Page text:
Over half of America trusts the Centers for Disease Control and Prevention (CDC) for medical advice. The latest Economist/YouGov data on America's faith in the CDC comes as the number of confirmed COVID-19 cases in the United States continues to rise, surpassing 4 million as of July 23.
A quarter (27%) of Americans say they trust the CDC a lot, compared to 35 percent of Americans who say they somewhat trust the CDC for medical advice. 13 percent of Americans say they neither trust nor distrust the CDC, followed by 10 percent who say they somewhat distrust the organization, and 10 percent who distrust the CDC a lot.
Democrats (41%) are more likely than Independents (21%) and Republicans (17%) to say they trust the CDC a lot. Two in five (40%) Democrats say they somewhat trust the CDC, compared to 31 percent of Independents and 34 percent of Republicans. The highest distrust rate can be seen in Republicans, with 16 percent reporting that they distrust the CDC a lot, compared to 12 percent of Independents and 2 percent of Democrats.
Supporters of Democratic presidential candidate Joe Biden are more likely than supporters of President Trump to say they trust the CDC a lot. Half (50%) of those who choose Biden in the trial heat against Trump say they trust the CDC a lot, compared to 13 percent of those who say they will vote for Trump in 2020. About one in five (18%) Trump supporters say they distrust the CDC a lot, compared to 2 percent of Biden supporters.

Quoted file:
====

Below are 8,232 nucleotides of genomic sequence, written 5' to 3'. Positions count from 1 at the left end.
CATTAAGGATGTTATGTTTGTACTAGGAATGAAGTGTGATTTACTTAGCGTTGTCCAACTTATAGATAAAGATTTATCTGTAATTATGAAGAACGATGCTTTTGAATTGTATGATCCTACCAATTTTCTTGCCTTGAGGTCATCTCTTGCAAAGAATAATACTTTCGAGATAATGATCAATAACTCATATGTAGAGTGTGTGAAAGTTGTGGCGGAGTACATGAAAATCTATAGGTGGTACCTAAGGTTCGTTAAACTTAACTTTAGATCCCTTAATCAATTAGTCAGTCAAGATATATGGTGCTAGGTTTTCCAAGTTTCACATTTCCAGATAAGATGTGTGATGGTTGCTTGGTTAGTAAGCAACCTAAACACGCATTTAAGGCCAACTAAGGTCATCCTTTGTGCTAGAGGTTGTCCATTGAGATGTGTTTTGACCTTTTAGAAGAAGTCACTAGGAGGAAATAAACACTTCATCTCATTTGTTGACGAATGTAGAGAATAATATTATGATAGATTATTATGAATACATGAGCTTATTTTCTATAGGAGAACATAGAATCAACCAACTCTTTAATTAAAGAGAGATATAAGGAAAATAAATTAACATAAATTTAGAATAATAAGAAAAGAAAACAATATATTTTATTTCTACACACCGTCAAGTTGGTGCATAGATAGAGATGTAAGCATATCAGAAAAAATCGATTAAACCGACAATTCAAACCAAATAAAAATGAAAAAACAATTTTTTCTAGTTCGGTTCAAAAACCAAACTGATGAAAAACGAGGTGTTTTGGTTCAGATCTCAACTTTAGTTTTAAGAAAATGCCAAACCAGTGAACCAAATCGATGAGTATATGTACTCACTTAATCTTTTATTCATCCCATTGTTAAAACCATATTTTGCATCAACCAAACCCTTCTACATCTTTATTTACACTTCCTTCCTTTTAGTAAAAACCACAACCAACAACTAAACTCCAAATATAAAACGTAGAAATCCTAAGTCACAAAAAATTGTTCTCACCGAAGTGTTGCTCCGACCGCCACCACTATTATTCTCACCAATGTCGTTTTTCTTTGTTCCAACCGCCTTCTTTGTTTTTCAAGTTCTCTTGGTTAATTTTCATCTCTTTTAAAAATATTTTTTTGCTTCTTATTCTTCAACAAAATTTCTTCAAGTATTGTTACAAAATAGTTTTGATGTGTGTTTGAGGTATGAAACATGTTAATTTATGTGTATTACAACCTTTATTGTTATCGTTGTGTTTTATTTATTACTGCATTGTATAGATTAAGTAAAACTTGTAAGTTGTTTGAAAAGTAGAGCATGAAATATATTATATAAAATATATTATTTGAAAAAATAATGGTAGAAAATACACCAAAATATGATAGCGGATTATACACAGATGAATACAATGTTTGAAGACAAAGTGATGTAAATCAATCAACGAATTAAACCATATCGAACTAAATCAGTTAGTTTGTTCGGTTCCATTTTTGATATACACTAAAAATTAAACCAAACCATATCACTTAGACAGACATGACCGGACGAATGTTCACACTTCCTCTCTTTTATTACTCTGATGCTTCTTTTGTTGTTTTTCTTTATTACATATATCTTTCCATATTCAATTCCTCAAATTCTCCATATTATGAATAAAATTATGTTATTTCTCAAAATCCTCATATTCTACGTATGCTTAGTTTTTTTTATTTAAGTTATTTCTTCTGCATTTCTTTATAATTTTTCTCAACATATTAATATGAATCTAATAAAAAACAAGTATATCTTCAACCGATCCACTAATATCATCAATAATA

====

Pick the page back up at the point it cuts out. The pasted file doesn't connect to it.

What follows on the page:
Two-thirds of (66%) Americans in the latest Economist/YouGov Poll state they have heard about the Trump administration ordering hospitals to send COVID-19 data directly to the Administration, rather than to the Centers for Disease Control and Prevention (CDC).
When asked whether they approved or disapproved of this decision, two in five (41%) Americans say they strongly disapprove of the decision to send COVID-19 data directly to the White House rather than the CDC. 14 percent of Americans somewhat disapprove, 15 percent somewhat approve, and 14 percent of Americans strongly approve of the decision. Democrats (71%) are more likely than Independents (35%) and Republicans (12%) to strongly disapprove of this decision.
Methodology: This Economist survey was conducted by YouGov using a nationally representative sample of 1,500 US adult citizens interviewed online between July 19 - 21, 2020. The approximate margin of error is 3.2 percentage points for the overall sample. Samples are weighted according to gender, age, race, and education based on the American Community Survey, conducted by the US Bureau of the Census, as well as 2016 Presidential vote, registration status, geographic region, and news interest. Respondents were selected from YouGov’s opt-in panel to be representative of all US citizens.